Obama: GOP holding ‘entire economy hostage’

Describing the current budget impasse as a "Republican shutdown," President Obama delivered an impassioned defense of the Affordable Care Act on Tuesday afternoon while lambasting the GOP for bringing the federal government's operations to a halt.

Speaking in the Rose Garden in front of a group of consumers who will be eligible, starting today, to sign up for insurance under the law better known as Obamacare, the president said a faction within the House GOP has "shut down the government over an ideological crusade to deny affordable health insurance to millions of Americans. In other words, they demanded ransom just for doing their job."

"I know it's strange that one party would make keeping people uninsured the centerpiece of their agenda, but that apparently is what it is," he added, with disdain in his voice.

Americans will only be able to return to work, Obama said, "when Republicans realize they don't get to hold the entire economy hostage over ideological demands."

The afternoon event aimed to highlight the stories of Americans who had been denied affordable insurance in the past, but would now be able to access it through state and federal marketplaces. Obama described how some of the individuals with him had not been able to buy insurance because of preexisting conditions or high premiums, such as a woman with multiple sclerosis who had to pay $1,200 a month for health insurance, and a woman whose daughter was considering dropping out of the University of Maryland because her mother was diagnosed with a brain tumor six months after being laid off from her job.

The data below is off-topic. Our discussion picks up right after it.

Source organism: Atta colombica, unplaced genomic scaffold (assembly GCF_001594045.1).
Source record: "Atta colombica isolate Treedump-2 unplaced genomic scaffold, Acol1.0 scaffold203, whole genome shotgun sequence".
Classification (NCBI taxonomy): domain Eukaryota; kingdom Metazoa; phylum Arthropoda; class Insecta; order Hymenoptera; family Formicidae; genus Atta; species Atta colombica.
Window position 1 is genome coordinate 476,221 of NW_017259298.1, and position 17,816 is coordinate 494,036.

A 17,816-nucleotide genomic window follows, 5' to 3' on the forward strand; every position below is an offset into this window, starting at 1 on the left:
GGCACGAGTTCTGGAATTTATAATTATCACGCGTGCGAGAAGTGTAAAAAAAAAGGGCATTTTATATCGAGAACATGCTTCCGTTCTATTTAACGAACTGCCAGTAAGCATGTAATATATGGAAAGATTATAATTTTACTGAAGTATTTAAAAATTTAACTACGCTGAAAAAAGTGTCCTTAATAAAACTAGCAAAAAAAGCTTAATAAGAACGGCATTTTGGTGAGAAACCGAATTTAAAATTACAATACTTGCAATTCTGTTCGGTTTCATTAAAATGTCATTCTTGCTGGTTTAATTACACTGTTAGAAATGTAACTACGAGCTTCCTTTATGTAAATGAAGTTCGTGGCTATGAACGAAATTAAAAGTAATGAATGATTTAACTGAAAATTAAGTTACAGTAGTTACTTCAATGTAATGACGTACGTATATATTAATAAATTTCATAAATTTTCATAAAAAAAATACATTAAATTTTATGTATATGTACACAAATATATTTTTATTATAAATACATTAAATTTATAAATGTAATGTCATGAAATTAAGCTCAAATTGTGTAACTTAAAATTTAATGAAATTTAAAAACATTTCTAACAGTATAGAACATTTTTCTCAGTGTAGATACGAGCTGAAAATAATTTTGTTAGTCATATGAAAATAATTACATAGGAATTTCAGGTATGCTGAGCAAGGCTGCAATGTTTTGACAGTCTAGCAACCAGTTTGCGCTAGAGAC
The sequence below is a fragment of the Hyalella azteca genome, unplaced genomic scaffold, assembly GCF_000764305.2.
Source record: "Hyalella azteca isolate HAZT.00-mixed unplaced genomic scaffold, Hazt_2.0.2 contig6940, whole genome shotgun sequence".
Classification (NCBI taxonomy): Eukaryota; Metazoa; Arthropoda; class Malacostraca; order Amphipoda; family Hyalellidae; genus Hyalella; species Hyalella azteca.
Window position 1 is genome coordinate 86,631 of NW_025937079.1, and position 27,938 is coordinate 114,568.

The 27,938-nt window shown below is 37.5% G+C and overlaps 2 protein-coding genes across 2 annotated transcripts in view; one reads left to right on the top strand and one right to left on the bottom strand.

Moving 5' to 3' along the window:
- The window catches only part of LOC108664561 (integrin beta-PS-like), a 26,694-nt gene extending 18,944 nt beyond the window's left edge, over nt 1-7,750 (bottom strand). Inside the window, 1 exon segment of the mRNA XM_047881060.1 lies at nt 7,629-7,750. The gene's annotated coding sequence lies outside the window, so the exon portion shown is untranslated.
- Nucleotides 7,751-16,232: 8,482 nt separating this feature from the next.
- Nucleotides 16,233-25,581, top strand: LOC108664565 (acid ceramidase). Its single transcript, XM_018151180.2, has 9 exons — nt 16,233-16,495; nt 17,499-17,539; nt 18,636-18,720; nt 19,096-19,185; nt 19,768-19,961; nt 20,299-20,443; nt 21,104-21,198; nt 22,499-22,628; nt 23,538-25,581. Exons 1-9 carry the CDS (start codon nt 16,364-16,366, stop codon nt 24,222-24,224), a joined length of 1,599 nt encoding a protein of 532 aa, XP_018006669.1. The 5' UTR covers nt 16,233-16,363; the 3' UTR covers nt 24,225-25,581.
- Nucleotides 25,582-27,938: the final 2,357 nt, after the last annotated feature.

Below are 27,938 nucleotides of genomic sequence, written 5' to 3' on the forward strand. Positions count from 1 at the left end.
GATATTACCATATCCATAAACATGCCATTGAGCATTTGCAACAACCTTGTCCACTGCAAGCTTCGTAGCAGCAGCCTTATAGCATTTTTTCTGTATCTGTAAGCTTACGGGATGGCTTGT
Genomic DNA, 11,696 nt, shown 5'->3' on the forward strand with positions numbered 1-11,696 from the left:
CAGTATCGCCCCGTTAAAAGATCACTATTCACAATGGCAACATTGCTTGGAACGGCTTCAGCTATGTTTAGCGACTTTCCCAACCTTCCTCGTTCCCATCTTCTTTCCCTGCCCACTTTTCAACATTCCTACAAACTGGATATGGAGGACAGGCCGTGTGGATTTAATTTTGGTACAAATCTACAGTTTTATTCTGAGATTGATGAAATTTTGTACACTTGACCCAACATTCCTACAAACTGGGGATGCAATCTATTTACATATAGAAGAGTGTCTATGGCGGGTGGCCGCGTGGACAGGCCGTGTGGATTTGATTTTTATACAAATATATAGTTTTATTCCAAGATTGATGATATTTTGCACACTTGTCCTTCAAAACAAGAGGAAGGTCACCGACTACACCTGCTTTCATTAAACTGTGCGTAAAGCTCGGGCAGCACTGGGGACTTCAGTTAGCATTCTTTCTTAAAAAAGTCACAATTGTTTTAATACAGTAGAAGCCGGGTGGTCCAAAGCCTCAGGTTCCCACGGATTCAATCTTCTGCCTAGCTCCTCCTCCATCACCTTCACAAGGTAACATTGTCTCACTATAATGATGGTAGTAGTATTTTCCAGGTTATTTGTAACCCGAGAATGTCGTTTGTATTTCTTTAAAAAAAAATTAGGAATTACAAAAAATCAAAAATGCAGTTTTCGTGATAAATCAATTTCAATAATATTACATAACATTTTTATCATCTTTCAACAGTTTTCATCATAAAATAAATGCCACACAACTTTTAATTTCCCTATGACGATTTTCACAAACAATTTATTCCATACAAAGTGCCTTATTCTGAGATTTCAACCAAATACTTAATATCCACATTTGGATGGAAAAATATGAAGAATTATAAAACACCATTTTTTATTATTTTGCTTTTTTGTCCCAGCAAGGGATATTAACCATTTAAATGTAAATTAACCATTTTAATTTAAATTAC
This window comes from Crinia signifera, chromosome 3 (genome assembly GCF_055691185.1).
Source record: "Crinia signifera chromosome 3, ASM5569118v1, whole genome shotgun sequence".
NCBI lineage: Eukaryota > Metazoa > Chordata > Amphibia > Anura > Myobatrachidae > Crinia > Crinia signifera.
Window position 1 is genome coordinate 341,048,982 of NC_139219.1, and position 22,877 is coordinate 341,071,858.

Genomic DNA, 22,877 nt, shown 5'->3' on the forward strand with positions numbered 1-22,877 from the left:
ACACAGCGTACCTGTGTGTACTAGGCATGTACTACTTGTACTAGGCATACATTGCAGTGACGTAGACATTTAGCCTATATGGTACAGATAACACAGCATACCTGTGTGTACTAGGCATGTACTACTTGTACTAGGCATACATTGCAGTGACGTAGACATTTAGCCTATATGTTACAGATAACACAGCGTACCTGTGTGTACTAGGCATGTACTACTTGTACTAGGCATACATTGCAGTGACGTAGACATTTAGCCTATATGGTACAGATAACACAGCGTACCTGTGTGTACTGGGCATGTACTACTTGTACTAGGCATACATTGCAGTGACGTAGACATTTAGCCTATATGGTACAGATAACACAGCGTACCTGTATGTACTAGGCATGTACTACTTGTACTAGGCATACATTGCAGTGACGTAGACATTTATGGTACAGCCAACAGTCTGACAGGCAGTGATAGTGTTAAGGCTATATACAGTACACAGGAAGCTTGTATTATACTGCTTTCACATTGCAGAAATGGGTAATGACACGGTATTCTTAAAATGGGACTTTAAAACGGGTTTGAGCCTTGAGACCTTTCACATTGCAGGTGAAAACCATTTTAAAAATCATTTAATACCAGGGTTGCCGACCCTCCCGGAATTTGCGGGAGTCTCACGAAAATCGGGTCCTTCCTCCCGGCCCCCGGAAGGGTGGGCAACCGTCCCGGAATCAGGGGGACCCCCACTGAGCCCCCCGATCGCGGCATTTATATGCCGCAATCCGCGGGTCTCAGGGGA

"The Affordable Care Act is a law that passed the House, that passed the Senate, the Supreme Court ruled constitutional. It was a central issue in last year's election. It is settled, and it is here to stay," Obama said, adding that a recent study showed people diagnosed with cancer are 70 percent more likely to live another five years if they have insurance.

"This is life-or-death stuff. Tens of thousands of Americans die each year just because they don't have health insurance. Millions more live with the fear that they'll go broke if they get sick," he said. "And today we begin to free millions of our fellow Americans from that fear."

Obama went so far as to call congressional Republicans childish for refusing to fund government operations and raise the debt ceiling unless he delayed implementation of the health care law.

"I'm not going to allow anybody to drag the good name of the United States of America through the mud just to re-fight a settled election or extract ideological demands. Nobody gets to hurt our economy and millions of hardworking families over a law you don't like," he said. "That's not how adults operate. Certainly, that's not how our government should operate."

Juliet Eilperin is The Washington Post's White House bureau chief, covering domestic and foreign policy as well as the culture of 1600 Pennsylvania Avenue. She is the author of two books—one on sharks, and another on Congress, not to be confused with each other—and has worked for the Post since 1998.



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